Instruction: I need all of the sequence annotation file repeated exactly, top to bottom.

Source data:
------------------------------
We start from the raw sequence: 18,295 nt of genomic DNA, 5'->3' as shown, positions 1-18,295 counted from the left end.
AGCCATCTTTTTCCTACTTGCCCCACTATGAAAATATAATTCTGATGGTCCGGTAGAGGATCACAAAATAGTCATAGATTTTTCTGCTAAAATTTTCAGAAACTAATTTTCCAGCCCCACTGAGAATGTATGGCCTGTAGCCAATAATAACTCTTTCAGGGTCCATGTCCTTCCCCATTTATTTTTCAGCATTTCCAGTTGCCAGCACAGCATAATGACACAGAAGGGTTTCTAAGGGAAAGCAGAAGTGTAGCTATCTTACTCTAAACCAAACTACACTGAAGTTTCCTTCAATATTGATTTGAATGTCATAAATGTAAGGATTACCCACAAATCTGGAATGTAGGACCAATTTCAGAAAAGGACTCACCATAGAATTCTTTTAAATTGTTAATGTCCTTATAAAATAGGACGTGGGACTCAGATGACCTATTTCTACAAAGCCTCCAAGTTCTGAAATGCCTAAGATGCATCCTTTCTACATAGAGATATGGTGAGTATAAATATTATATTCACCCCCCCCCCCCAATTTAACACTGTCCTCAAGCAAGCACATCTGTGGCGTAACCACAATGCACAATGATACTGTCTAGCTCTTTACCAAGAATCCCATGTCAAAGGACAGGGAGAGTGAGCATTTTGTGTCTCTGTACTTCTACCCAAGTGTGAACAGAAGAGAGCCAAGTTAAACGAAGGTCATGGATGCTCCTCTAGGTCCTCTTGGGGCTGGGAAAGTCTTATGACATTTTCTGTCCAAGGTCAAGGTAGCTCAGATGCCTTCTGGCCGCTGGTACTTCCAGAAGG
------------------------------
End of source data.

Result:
We start from the raw sequence: 18,295 nt of genomic DNA, 5'->3' as shown, positions 1-18,295 counted from the left end.
AGCCATCTTTTTCCTACTTGCCCCACTATGAAAATATAATTCTGATGGTCCGGTAGAGGATCACAAAATAGTCATAGATTTTTCTGCTAAAATTTTCAGAAACTAATTTTCCAGCCCCACTGAGAATGTATGGCCTGTAGCCAATAATAACTCTTTCAGGGTCCATGTCCTTCCCCATTTATTTTTCAGCATTTCCAGTTGCCAGCACAGCATAATGACACAGAAGGGTTTCTAAGGGAAAGCAGAAGTGTAGCTATCTTACTCTAAACCAAACTACACTGAAGTTTCCTTCAATATTGATTTGAATGTCATAAATGTAAGGATTACCCACAAATCTGGAATGTAGGACCAATTTCAGAAAAGGACTCACCATAGAATTCTTTTAAATTGTTAATGTCCTTATAAAATAGGACGTGGGACTCAGATGACCTATTTCTACAAAGCCTCCAAGTTCTGAAATGCCTAAGATGCATCCTTTCTACATAGAGATATGGTGAGTATAAATATTATATTCACCCCCCCCCCCCAATTTAACACTGTCCTCAAGCAAGCACATCTGTGGCGTAACCACAATGCACAATGATACTGTCTAGCTCTTTACCAAGAATCCCATGTCAAAGGACAGGGAGAGTGAGCATTTTGTGTCTCTGTACTTCTACCCAAGTGTGAACAGAAGAGAGCCAAGTTAAACGAAGGTCATGGATGCTCCTCTAGGTCCTCTTGGGGCTGGGAAAGTCTTATGACATTTTCTGTCCAAGGTCAAGGTAGCTCAGATGCCTTCTGGCCGCTGGTACTTCCAGAAGG